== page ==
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    Varanus glauerti by Stephen Mahony, on Flickr
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    Varanus glauerti by Stephen Mahony, on Flickr

    A second high point was a frog that is being researched (by another team) up there. These guys are absolutely beautiful but weren't actually my favourite frog of the trip.
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    Litoria splendida by Stephen Mahony, on Flickr
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    Litoria splendida by Stephen Mahony, on Flickr
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    Litoria splendida by Stephen Mahony, on Flickr

    This has to be just about the prettiest Skink I have ever seen. We caught 2 in pit traps but unfortunately the one with an original tail got away, me not realizing they are exceptional sand swimmers as well.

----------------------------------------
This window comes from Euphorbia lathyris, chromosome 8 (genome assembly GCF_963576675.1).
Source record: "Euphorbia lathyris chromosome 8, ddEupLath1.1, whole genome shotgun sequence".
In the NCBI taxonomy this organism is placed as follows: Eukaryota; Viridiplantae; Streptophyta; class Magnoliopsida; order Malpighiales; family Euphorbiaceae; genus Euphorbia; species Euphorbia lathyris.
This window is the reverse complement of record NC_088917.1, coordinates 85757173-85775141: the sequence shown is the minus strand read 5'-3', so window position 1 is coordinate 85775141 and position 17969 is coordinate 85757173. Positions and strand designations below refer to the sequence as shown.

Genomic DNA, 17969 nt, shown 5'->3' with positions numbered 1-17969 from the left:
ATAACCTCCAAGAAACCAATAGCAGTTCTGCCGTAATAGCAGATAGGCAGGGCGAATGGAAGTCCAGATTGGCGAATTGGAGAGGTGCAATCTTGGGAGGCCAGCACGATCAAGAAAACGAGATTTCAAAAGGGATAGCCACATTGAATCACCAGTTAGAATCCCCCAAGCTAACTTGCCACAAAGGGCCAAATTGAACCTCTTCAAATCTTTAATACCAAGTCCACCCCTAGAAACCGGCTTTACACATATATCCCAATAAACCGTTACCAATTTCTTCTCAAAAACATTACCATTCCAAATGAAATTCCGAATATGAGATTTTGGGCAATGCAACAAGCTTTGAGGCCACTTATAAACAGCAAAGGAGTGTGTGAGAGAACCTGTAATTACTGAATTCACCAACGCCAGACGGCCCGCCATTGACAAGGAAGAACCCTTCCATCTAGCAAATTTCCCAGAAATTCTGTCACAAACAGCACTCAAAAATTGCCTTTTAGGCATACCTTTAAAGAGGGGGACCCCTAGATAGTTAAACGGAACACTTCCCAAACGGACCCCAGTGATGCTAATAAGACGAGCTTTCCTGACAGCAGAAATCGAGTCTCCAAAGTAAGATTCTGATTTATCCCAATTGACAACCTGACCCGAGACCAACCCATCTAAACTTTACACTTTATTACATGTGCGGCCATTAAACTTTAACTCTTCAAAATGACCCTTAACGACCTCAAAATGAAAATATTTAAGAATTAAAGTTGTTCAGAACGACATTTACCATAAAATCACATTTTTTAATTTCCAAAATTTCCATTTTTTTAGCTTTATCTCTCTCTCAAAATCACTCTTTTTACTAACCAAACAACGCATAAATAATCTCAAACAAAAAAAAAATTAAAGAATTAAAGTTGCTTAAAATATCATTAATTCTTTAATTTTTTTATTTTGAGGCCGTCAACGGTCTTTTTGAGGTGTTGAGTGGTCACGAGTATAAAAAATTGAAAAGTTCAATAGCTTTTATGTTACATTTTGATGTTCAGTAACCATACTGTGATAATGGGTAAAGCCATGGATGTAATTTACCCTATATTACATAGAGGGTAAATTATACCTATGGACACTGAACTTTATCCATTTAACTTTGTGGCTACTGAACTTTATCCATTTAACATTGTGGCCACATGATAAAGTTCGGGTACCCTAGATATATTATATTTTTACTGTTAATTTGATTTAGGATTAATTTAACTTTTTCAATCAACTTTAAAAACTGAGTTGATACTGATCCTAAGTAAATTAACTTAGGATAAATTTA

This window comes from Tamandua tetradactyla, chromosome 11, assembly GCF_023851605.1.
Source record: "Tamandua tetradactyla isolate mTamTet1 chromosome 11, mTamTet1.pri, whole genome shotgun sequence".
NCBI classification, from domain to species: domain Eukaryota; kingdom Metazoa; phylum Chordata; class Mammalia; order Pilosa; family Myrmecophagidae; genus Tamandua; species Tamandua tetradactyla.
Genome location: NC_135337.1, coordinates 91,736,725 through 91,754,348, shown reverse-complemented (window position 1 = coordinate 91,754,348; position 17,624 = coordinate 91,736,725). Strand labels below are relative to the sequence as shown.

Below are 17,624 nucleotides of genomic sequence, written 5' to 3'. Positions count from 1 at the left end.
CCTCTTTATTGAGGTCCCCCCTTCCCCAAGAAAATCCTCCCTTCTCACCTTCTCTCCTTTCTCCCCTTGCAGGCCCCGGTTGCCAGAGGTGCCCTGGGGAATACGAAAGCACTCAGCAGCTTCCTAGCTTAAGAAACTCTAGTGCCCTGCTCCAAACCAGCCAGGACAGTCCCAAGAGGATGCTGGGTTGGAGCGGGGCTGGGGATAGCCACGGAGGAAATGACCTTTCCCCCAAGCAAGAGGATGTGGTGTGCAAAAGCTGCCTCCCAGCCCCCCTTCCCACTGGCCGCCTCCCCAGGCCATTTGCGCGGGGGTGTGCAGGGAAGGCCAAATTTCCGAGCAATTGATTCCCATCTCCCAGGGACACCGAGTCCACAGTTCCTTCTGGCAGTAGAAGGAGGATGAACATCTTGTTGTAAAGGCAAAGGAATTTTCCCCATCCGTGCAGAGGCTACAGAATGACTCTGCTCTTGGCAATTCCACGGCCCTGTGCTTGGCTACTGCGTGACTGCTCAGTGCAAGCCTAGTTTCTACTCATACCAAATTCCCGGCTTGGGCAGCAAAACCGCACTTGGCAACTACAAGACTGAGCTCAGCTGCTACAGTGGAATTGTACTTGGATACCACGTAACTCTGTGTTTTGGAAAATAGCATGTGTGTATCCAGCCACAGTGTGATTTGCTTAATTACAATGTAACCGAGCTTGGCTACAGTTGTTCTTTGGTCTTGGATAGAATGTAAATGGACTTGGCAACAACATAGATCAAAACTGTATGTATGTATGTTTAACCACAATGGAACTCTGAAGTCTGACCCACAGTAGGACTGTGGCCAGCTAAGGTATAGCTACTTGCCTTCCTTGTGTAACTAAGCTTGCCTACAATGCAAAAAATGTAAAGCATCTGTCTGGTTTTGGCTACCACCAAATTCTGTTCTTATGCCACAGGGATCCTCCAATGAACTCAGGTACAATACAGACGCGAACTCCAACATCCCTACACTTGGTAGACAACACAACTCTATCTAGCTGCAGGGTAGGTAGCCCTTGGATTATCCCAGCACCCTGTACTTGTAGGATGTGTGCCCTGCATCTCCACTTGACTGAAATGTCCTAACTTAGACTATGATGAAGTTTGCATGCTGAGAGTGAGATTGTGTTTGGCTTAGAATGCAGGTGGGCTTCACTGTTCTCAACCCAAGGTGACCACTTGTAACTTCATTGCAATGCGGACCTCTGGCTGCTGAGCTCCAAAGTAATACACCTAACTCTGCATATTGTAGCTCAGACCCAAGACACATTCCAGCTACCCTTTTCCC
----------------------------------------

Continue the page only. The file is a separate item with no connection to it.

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    Morethia ruficauda by Stephen Mahony, on Flickr

    A skink I had seen before but not photographed, I will still have to photograph the other sub-species (which was the one I'd seen already).
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    Notoscincus ornatus by Stephen Mahony, on Flickr
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    Notoscincus ornatus by Stephen Mahony, on Flickr

    Now one of the best find of the trip for me, a snake that most people get bored of, the 'serious' herpers look at as rubbish and which occurs in next to every garden in most of Qld, yet I had never seen before.
    Tdah! my first Keelback, a ripper at nearly 10cm long. :p
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    Tropidonophis mairii by Stephen Mahony, on Flickr
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    Tropidonophis mairii by Stephen Mahony, on Flickr